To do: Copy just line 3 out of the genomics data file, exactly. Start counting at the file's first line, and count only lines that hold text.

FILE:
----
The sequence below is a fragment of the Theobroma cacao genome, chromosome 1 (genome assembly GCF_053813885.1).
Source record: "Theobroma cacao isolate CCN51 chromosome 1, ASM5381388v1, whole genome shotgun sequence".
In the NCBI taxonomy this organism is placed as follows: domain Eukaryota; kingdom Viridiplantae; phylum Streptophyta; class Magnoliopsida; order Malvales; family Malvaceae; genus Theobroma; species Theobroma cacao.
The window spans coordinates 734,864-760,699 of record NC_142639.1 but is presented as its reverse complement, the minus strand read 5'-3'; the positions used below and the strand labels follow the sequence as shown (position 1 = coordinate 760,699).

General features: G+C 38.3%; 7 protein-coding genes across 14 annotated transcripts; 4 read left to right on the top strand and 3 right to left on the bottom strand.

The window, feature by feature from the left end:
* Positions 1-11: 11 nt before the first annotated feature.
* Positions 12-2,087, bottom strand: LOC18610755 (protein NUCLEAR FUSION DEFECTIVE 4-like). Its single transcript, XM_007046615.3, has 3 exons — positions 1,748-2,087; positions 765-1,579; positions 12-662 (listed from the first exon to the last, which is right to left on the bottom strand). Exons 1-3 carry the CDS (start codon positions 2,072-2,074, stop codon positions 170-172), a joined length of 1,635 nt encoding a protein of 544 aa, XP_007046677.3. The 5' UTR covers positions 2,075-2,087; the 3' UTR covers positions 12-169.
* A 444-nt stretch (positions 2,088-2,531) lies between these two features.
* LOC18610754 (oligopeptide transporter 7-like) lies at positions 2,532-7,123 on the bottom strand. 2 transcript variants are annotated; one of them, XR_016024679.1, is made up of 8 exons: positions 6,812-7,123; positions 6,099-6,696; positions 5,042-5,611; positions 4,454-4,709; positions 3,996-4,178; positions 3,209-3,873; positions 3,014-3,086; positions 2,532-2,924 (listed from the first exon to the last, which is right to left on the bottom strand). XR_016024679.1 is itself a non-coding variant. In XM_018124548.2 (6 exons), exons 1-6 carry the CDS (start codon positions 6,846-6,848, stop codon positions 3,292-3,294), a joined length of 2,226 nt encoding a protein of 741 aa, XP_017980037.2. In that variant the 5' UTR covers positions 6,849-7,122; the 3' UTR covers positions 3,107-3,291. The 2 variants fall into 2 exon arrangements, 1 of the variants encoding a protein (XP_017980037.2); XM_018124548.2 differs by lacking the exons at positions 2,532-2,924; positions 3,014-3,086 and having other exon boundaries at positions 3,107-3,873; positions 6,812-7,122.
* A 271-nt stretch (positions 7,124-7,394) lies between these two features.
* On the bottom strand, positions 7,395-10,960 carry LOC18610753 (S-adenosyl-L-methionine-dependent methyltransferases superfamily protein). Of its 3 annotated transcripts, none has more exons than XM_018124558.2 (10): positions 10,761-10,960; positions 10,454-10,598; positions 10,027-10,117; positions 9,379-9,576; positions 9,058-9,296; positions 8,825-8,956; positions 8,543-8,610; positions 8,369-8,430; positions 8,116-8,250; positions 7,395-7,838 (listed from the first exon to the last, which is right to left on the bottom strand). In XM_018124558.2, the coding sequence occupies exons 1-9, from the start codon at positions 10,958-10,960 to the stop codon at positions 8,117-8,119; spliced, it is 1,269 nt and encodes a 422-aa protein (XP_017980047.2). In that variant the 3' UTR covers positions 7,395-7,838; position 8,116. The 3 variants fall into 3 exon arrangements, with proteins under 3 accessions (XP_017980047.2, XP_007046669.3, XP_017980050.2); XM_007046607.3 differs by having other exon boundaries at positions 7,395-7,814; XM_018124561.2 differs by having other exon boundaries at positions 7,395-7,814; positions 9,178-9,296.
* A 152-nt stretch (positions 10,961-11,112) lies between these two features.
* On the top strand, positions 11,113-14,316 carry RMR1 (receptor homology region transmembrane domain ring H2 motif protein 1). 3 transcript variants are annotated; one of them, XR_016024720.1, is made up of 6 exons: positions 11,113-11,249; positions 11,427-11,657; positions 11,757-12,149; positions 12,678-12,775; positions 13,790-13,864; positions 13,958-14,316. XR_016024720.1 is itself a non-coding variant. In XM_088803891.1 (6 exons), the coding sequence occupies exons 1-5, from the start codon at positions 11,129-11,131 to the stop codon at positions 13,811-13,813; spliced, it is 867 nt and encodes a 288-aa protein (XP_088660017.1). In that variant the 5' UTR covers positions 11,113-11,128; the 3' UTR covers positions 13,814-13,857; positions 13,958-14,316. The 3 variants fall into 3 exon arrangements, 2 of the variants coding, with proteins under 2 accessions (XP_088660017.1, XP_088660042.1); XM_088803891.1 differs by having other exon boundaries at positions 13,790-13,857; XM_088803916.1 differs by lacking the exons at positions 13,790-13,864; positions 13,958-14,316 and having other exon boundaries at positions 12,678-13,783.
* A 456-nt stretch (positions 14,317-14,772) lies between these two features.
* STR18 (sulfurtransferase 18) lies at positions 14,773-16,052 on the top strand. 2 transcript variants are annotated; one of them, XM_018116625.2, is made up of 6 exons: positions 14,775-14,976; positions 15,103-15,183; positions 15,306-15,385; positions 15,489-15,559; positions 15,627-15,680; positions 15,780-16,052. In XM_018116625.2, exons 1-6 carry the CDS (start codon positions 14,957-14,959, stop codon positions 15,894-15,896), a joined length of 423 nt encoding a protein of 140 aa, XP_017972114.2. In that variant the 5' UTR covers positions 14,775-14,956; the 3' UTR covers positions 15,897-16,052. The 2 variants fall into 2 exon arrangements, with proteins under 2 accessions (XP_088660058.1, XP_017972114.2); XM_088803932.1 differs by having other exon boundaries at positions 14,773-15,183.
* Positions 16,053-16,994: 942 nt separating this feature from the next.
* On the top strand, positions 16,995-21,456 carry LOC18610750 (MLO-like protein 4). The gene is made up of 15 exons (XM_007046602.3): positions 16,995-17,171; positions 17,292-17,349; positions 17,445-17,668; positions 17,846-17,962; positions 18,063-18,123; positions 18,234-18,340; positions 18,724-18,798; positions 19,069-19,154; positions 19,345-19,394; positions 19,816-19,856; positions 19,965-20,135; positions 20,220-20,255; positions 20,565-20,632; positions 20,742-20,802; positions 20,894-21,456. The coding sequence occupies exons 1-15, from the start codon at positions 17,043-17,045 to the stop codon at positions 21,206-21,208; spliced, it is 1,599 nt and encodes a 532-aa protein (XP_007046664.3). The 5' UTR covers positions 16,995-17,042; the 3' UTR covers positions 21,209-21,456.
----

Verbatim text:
In the NCBI taxonomy this organism is placed as follows: domain Eukaryota; kingdom Viridiplantae; phylum Streptophyta; class Magnoliopsida; order Malvales; family Malvaceae; genus Theobroma; species Theobroma cacao.